• Sidian Bank (formerly K-Rep), is expecting its minority shareholders to  provide Kshs 400 million capital to support its growth plans.The new capital comes after the majority shareholder, Centum Investment, injected its share of Kshs 1.2 billion last year after raising its stake in the lender to 67.5%.. Sidian chief executive officer Titus Karanja said  “They gave us their commitments and we are expecting the money by end of May.”
  • SMEP Microfinance Bank shareholders are expected to have a rights issue to increase their  share capital, issue a bonus (1 for every 6 held), and also create an employee share option program (ESOP). They  will target less than 100 people or institutions for the privately placed capital raising.
  • EDIT Credit Bank expects that Fountain Enterprises Programme (FEP Holdings) will pay Kshs 5.4 billion for an additional 70% stake in the bank..via a private offer priced at Kshs180 apiece and limited to members of the chama (investment club) which has a large following in the UK and US.

Away from right issues, some banks have recently signed funding deals:

  • CfC Stanbic Bank signed a $135 milllion dual tranche term loan facility in which Emirates NBD Capital Limited (ENBD) and Mashreqbank PSC were the Initial Mandated Lead Arrangers and Bookrunners of the financing. The financing, which will be used for general corporate purposes, including, trade-related finance, was oversubscribed from the initial launch amount of US$ 100,000,000.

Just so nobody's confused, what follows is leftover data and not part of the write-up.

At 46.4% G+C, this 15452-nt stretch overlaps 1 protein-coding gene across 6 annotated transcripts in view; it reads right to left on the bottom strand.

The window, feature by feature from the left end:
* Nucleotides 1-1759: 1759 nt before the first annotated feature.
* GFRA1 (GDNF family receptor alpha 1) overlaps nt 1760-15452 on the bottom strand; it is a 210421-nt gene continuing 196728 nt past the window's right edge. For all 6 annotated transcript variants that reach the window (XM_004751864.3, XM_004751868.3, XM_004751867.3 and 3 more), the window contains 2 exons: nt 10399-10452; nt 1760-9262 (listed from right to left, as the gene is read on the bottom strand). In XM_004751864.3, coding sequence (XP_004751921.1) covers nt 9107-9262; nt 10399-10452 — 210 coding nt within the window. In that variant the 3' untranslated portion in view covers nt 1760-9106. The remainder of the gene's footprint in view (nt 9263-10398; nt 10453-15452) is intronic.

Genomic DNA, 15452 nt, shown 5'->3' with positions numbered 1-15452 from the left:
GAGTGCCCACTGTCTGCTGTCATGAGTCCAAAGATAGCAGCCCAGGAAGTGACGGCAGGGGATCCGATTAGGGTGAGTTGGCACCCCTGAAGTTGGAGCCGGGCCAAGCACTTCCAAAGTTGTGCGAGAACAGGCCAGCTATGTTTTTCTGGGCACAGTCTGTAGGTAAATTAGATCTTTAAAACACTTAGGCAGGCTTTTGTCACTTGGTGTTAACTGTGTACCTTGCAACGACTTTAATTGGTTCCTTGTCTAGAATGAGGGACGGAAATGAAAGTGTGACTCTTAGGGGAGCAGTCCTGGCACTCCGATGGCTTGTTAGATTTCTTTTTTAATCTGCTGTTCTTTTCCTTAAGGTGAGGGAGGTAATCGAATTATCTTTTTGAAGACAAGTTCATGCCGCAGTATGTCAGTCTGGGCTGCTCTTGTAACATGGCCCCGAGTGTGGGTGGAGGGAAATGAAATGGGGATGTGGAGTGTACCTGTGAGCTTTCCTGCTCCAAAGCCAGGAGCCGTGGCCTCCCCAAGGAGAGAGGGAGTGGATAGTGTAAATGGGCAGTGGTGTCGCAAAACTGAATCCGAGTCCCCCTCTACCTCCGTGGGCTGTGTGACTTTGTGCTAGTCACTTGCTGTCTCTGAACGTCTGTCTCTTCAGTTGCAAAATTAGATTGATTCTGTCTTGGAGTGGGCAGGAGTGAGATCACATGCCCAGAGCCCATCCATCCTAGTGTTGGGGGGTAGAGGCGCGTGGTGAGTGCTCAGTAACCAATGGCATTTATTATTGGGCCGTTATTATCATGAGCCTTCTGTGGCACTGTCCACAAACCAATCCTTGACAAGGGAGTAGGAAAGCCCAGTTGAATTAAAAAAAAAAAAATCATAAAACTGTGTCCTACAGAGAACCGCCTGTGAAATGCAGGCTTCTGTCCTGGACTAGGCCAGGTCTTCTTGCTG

• Commercial Bank of Africa (CBA) and Standard Bank of Southern Africa (SBSA) executed a $25 million cross-currency repo transaction.  The deal, facilitated and guaranteed by Frontclear, is a first of its kind transaction and paves the way to a more robust, stable and inclusive interbank market in Kenya. In the transaction, CBA receives $25 million in 1-year funding from SBSA and provides Government of Kenya Bonds as collateral.
  •  The African Development Bank (AfDB) recently extended a $40 million, 10-year line of credit to the East African Development Bank (EADB) towards support of regional infrastructure, manufacturing, agribusiness and education sectors with a bid to increase economic and government revenue growth in the member countries.
Not forgetting Chase Bank:
  • The Chase Bank bond that was oversubscribed last year was suspended. The bank had also undertaken a private placement in which high net worth investors bought shares at Kshs 2,760 each. Chase Bank had said that proceeds of the private offer would be used to shore up the lender’s thinning capital ratios, grow the loan book and invest in technology.

What other bank rights issues are there?

 $1 = Kshs 102.